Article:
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An inguinal hernia (pronounced /ˈɪŋɡwɨnəl ˈhɜrniə/) is a protrusion of abdominal-cavity contents through the inguinal canal. They are very common (lifetime risk 27% for men, 3% for women), and their repair is one of the most frequently performed surgical operations.
There are two types of inguinal hernia, direct and indirect, which are defined by their relationship to the inferior epigastric vessels. Direct inguinal hernias occur medial to the inferior epigastric vessels when abdominal contents herniate through the superficial inguinal ring. Indirect inguinal hernias occur when abdominal contents protrude through the deep inguinal ring, lateral to the inferior epigastric vessels; this may be caused by failure of embryonic closure of the processus vaginalis.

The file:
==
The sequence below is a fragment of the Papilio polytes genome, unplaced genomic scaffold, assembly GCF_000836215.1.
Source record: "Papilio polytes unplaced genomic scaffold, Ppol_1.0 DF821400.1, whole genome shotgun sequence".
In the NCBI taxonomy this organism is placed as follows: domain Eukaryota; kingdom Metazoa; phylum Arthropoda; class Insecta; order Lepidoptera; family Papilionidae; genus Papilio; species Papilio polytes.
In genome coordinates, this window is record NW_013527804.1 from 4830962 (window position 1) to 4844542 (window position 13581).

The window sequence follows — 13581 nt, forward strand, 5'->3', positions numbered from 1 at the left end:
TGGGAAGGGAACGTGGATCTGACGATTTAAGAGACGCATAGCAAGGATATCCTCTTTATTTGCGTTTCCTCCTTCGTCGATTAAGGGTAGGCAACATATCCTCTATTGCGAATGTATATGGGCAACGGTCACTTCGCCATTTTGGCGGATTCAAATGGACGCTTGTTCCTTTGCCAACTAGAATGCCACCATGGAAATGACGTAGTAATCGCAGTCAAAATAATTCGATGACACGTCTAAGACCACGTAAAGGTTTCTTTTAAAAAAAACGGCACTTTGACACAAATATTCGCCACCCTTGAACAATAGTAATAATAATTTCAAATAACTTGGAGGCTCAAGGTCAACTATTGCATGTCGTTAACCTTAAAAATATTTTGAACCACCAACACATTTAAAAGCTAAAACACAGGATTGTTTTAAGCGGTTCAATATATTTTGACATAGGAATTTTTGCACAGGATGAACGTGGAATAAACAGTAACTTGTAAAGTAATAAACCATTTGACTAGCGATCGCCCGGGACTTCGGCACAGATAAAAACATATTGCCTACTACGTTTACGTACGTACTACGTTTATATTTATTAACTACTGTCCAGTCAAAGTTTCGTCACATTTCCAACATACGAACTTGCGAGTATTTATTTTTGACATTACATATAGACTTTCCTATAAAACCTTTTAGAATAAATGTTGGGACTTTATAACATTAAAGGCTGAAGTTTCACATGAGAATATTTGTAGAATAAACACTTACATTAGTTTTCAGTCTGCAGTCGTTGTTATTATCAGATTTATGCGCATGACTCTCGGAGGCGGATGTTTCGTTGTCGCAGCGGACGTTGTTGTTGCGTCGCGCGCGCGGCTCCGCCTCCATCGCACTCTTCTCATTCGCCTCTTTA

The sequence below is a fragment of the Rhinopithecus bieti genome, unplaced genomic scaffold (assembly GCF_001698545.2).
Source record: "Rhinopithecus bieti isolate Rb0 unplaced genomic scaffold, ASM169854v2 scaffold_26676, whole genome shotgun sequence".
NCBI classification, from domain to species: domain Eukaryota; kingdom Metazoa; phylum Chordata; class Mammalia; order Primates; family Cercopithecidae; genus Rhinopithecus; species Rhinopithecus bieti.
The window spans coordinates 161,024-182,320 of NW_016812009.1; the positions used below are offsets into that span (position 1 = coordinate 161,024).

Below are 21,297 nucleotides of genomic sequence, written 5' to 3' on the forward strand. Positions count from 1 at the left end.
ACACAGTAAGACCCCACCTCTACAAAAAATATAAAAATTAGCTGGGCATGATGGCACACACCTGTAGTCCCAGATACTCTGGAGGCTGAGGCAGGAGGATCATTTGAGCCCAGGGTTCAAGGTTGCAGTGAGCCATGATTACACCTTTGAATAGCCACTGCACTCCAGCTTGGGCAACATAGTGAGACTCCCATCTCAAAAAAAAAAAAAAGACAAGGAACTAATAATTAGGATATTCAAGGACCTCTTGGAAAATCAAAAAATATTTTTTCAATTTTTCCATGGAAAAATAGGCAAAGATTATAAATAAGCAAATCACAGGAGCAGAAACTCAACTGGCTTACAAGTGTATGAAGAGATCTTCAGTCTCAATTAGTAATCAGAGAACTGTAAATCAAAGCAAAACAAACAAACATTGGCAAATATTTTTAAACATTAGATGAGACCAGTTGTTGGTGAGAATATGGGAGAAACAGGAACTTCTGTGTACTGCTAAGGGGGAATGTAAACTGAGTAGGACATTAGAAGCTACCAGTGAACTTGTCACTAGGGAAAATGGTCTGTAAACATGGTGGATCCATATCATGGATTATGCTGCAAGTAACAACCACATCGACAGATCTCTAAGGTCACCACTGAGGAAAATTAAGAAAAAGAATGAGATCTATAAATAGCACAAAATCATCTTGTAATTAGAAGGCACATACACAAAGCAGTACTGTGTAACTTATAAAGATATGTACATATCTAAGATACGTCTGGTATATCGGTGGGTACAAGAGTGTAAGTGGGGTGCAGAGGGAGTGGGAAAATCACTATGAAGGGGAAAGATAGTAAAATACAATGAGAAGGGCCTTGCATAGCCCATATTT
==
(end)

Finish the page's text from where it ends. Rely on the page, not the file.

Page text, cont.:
In the case of the female, the opening of the superficial inguinal ring is smaller than that of the male. As a result, the possibility for hernias through the inguinal canal in males is much greater because they have a larger opening and therefore a much weaker wall for the intestines to protrude through.
Signs and symptoms
Hernias present as bulges in the groin area that can become more prominent when coughing, straining, or standing up. They are rarely painful, and the bulge commonly disappears on lying down. The inability to "reduce", or place the bulge back into the abdomen usually means the hernia is 'incarcerated' which requires surgery to correct.
Significant pain is suggestive of strangulated bowel (an incarcerated indirect inguinal hernia).